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Sect hunger strikers arrested in Hong Kong

By Staff and wires

HONG KONG, China -- Hong Kong police have arrested 10 Falun Gong members Saturday for "obstruction in public places" after they began a hunger strike in support of other followers imprisoned in China.

Nine women and one man, dressed in the movement's trademark yellow T-shirts, began the protest at the front entrance of the Chinese Liaison Office in Hong Kong's around 9 a.m. (0100 GMT), witnesses said.

The hunger strikers were all Hong Kong residents, according to spokeswoman for Falun Gong, which is banned in China.

"We were forced individually into police vehicles at about 1 p.m. (0400 GMT)," Wang Yaoqing, one of the protesters, said shortly after her arrest on Saturday.

"The police told us we were arrested because of traffic obstruction complaints made by the Chinese Liaison Office," she told Reuters by mobile phone while being detained at Hong Kong's western district police station late on Saturday afternoon.

"They have warned us verbally, but it doesn't look like they have enough reasons to charge us formally, and we might be going home tonight," she added.

The Hong Kong police were not immediately available to comment on whether or when the 10 hunger strikers would be released.

The Hong Kong government said in a statement regarding the arrests late on Saturday that the police "would endeavour to ensure public order, safety and reduce any inconvenience to the public to the minimum."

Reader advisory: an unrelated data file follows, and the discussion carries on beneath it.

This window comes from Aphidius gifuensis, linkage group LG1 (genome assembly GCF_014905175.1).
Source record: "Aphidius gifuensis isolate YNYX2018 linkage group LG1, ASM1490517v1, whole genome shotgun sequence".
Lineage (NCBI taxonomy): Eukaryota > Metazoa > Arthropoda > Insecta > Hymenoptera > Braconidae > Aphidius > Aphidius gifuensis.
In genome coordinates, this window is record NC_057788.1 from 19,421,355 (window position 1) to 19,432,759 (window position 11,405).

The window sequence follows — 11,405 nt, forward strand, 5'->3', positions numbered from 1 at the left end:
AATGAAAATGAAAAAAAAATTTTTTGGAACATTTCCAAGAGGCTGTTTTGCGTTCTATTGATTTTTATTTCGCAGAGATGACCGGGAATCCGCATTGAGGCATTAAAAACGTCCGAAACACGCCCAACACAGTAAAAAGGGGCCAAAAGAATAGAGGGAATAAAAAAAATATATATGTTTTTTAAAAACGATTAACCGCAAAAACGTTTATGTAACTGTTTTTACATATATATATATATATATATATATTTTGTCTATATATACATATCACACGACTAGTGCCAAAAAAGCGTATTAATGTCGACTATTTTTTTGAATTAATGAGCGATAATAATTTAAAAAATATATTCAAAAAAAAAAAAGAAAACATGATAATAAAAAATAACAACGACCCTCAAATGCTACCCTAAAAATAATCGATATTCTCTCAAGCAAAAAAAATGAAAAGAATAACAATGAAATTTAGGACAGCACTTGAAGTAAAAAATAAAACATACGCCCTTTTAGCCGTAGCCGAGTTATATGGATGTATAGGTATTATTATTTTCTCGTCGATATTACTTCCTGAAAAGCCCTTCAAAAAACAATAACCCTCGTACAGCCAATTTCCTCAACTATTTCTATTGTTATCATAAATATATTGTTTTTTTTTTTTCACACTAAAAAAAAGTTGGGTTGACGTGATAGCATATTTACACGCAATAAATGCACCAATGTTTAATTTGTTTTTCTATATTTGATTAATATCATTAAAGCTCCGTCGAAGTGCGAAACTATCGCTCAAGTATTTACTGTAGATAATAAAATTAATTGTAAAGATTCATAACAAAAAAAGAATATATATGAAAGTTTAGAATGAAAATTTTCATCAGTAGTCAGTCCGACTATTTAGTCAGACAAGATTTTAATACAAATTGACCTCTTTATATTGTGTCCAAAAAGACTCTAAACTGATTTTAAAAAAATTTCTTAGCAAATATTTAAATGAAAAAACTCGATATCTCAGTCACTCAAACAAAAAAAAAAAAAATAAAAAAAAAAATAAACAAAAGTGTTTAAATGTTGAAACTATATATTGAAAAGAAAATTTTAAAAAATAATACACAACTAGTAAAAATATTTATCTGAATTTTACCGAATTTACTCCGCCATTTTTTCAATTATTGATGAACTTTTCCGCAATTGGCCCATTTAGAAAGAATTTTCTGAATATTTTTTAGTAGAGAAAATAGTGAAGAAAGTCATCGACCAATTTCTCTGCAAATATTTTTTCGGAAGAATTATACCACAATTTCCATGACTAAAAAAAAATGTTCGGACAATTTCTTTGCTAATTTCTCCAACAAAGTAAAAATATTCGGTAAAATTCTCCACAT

Police spokesman Ricky Chong told Reuters earlier that the hunger strikers were arrested because they had ignored repeated police requests to relocate their sit-in protest to a public area near the Chinese Liaison Office, away from the front entrance.

Falun Gong is banned by Beijing but remains legal in Hong Kong, a former British colony promised a high degree of autonomy when it reverted to Chinese rule in 1997.

The movement says more than 50,000 practitioners have been thrown into prisons, labour camps and mental hospitals around China.

Human rights groups estimate some 200 Falun Gong followers have died from torture while in detention in China.

Chinese authorities have acknowledged several deaths in custody, but attributed most to suicide or illness.

Beijing has said 150 prominent members have been jailed, mostly for "using a cult for obstructing justice," but has been silent on the numbers sent for "reform through labour" punishment which does not require a judicial trial.

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